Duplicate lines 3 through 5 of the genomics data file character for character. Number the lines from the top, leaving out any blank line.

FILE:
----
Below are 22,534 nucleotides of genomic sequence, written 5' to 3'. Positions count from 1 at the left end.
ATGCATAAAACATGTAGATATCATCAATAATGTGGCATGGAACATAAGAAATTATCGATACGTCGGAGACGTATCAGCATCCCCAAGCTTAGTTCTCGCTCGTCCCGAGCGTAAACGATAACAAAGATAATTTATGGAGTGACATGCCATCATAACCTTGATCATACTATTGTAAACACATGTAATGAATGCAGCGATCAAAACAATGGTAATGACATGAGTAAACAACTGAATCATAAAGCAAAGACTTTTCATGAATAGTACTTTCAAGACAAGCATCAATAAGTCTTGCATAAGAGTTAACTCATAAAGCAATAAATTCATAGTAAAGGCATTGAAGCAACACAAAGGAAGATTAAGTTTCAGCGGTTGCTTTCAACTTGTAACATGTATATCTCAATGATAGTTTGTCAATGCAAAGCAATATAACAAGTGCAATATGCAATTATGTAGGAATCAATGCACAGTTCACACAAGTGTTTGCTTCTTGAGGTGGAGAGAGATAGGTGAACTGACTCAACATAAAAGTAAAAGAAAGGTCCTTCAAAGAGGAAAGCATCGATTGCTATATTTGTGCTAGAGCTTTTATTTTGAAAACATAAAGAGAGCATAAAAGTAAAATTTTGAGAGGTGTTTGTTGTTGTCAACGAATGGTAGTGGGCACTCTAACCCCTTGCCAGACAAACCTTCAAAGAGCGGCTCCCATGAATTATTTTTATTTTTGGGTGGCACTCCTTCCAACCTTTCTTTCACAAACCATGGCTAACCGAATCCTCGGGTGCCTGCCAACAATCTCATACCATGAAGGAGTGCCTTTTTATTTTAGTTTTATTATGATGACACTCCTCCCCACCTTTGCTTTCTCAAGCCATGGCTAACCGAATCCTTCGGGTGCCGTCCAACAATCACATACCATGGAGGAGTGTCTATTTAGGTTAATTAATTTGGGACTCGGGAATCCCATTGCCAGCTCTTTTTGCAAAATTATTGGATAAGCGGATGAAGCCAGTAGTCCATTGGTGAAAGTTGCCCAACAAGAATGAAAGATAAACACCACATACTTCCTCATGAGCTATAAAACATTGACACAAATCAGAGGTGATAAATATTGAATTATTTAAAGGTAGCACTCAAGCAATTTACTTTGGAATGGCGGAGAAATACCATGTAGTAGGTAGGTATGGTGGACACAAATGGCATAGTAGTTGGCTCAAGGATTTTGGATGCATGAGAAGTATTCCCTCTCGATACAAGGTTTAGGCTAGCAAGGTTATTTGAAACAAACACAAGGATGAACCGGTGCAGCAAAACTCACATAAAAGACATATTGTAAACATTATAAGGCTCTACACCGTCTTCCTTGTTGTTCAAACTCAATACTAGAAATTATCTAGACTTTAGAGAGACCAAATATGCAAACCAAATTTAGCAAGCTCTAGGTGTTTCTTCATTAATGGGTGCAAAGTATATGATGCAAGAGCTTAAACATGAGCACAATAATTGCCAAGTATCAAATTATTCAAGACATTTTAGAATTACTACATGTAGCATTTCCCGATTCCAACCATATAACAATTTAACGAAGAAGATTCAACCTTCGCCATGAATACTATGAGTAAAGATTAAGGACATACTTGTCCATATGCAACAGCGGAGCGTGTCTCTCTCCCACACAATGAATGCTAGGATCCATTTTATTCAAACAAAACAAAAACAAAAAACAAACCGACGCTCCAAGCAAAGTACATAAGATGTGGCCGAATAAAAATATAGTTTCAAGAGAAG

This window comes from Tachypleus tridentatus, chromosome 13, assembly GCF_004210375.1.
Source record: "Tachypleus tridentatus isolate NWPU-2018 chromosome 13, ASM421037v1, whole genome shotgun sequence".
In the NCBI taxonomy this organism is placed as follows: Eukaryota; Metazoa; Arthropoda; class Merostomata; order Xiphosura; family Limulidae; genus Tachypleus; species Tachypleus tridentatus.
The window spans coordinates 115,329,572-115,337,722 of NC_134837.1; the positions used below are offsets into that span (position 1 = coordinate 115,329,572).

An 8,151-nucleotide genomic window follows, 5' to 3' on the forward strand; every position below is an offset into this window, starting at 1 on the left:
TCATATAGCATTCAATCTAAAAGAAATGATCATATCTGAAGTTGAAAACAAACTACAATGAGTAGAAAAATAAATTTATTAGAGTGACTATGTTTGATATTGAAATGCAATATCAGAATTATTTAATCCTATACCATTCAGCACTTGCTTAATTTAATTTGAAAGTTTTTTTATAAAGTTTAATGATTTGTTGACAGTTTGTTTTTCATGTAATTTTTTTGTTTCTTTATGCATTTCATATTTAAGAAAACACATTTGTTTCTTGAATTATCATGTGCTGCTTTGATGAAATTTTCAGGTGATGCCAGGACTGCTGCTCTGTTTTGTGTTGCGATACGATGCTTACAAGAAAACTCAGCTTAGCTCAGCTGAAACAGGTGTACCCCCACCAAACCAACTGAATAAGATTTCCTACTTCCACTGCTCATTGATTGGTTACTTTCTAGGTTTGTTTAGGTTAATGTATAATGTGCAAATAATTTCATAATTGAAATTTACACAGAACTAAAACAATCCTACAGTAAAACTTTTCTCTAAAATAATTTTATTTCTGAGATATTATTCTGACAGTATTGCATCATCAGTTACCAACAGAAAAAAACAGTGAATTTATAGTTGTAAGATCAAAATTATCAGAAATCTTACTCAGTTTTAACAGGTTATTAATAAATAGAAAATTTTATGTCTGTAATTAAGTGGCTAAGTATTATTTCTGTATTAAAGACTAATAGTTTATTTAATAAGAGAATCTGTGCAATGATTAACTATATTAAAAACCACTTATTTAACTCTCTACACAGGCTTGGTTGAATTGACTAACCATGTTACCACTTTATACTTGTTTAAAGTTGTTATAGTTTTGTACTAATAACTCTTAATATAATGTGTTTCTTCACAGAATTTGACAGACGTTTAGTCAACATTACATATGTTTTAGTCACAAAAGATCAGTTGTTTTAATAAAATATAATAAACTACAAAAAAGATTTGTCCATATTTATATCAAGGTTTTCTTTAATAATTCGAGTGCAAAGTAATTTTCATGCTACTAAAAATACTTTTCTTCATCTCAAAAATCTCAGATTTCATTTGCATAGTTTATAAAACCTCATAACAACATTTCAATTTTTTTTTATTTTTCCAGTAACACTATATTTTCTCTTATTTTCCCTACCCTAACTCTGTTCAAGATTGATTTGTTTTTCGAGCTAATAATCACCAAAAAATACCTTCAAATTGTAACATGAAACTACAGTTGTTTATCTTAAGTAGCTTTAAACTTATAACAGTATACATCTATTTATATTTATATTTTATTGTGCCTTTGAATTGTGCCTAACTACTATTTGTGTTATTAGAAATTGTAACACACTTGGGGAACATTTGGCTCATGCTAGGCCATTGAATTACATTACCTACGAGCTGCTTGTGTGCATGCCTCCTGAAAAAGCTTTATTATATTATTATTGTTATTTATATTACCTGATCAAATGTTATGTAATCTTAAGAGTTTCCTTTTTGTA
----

This window comes from Tachypleus tridentatus, chromosome 13, assembly GCF_004210375.1.
Source record: "Tachypleus tridentatus isolate NWPU-2018 chromosome 13, ASM421037v1, whole genome shotgun sequence".
In the NCBI taxonomy this organism is placed as follows: Eukaryota; Metazoa; Arthropoda; class Merostomata; order Xiphosura; family Limulidae; genus Tachypleus; species Tachypleus tridentatus.